‘Inequality defines our time’: UN chief delivers hard-hitting Mandela Day message
Whilst income disparity is stark, with the 26 richest people in the world holding as much wealth as half the global population, it is also the case that life-chances depend on factors such as gender, family and ethnic background, race and whether or not a person has a disability.
United Nations (UN) Secretary-General António Guterres on Saturday noted that the COVID-19 pandemic has played an important role in highlighting growing inequalities, and exposing the myth that everyone is in the same boat, because “while we are all floating on the same sea, it’s clear that some are in superyachts, while others are clinging to the floating debris.”
While delivering the 2020 Nelson Mandela Annual Lecture, held online for the first time, in light of the ongoing COVID-19 pandemic, the UN chief said global risks ignored for decades – notably inadequate health systems, gaps in social protection, structural inequalities, environmental degradation, and the climate crisis – have been laid bare. He stated that the vulnerable are suffering the most: those living in poverty, older people, and people with disabilities and pre-existing conditions, reported the UN News.
Guterres pointed out that inequality takes many forms. Whilst income disparity is stark, with the 26 richest people in the world holding as much wealth as half the global population, it is also the case that life-chances depend on factors such as gender, family and ethnic background, race and whether or not a person has a disability.
However, he noted that everyone suffers the consequences, because high levels of inequality are associated with “economic instability, corruption, financial crises, increased crime and poor physical and mental health.”
Colonialism, a historic aspect of inequality, was evoked by the Secretary-General. Today’s anti-racist movement, he said, points to this historic source of inequality: “The Global North, specifically my own continent of Europe, imposed colonial rule on much of the Global South for centuries, through violence and coercion.”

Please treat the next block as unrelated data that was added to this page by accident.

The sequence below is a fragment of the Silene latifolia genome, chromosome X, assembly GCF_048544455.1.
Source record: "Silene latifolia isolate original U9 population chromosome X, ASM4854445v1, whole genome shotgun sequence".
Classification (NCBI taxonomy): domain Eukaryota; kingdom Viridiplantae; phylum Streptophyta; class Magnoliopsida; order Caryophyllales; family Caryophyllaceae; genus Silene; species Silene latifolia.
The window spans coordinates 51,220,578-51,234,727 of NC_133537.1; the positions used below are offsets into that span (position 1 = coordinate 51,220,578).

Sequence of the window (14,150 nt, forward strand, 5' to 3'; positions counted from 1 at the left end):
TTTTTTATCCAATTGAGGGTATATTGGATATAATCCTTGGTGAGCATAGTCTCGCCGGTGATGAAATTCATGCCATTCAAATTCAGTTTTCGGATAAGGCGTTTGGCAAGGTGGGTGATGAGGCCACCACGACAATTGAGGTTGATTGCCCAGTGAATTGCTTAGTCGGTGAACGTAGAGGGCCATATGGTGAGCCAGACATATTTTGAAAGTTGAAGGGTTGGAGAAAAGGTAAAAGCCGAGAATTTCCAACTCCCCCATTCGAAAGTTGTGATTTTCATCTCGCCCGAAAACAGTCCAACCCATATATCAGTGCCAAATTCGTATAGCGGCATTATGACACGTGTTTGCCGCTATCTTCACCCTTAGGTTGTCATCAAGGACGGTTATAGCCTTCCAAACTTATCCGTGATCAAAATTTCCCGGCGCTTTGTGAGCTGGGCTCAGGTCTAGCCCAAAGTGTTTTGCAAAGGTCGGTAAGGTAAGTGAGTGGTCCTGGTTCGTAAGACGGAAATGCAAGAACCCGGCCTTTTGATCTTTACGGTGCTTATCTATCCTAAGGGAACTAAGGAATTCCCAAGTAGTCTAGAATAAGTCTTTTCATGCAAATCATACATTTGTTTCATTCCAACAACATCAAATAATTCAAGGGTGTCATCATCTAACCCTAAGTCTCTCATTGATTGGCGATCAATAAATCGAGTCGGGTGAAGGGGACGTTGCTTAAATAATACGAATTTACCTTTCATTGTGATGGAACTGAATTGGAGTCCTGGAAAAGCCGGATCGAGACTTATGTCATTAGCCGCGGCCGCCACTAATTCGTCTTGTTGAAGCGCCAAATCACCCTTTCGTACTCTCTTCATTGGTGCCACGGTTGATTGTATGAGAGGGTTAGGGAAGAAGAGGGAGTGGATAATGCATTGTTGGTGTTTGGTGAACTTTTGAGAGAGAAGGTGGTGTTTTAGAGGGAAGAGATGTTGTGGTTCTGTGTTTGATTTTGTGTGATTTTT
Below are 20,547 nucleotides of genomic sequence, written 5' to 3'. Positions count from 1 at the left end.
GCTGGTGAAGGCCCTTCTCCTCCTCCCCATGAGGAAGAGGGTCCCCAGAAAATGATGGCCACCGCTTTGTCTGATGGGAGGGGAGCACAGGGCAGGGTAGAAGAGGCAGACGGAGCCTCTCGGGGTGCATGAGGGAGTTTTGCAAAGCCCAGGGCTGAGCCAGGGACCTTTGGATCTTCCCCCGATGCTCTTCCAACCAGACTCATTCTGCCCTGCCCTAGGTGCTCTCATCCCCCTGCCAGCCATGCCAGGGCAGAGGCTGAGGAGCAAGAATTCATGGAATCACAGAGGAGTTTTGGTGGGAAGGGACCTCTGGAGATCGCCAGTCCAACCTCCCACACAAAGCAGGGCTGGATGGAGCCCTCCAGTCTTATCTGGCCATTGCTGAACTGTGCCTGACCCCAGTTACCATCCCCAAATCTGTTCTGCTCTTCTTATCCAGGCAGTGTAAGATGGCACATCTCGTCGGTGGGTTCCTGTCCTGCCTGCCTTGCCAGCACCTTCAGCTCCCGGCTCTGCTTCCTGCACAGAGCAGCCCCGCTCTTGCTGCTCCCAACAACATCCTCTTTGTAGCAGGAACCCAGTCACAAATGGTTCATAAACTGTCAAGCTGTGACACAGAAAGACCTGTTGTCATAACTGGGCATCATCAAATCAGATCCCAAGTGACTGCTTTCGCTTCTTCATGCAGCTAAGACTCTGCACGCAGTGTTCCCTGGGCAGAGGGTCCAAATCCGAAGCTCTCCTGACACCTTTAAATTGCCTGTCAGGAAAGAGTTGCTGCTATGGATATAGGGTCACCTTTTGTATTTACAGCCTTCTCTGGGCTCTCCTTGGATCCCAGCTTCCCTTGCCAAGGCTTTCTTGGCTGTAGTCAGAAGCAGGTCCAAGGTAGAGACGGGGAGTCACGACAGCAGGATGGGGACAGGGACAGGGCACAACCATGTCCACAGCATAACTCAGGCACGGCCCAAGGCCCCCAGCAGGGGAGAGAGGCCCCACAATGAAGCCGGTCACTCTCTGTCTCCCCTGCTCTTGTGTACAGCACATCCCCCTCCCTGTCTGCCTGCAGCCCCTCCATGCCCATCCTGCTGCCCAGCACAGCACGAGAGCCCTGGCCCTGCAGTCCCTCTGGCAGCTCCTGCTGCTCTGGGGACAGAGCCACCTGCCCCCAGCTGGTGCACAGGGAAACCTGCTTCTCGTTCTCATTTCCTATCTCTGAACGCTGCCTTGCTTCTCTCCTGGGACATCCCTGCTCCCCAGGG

This led to huge inequalities within and between countries, including the transatlantic slave trade and the apartheid regime in South Africa, argued Guterres, and left a legacy of economic and social injustice, hate crimes and xenophobia, the persistence of institutionalized racism, and white supremacy.
Guterres also referred to patriarchy, another historic inequality which still resonates: women everywhere are worse off than men, and violence against women is, he said, at epidemic levels.
Turning to contemporary inequality, Guterres said that the expansion of trade, and technological progress, have contributed to “an unprecedented shift in income distribution”. Low-skilled workers are bearing the brunt, he warned, and face an “onslaught” from new technologies, automation, the offshoring of manufacturing and the demise of labour organizations.
Meanwhile, he continued, widespread tax concessions, tax avoidance and tax evasion, as well as low corporate tax rates, mean that there are reduced resources for social protection, education, and healthcare - services that play an important part in reducing inequality.
Some countries have allowed the wealthy and well-connected to benefit from tax systems, but “everyone must pay their fair share”, said Guterres, and governments need to tackle the “vicious cycle” of corruption, which weakens social norms and the rule of law, and shift the tax burden from payrolls to carbon, which would help to address the climate crisis.
The UN chief ended his major strategic vision statement, by invoking the importance of international cooperation and solidarity. “We belong to each other”, he said. “We stand together, or we fall apart”. The world, he concluded, is at breaking point, and it is time for leaders to decide which path to follow. The choice presented by Guterres, is between “chaos, division and inequality”, or righting the wrongs of the past and moving forward together, for the good of all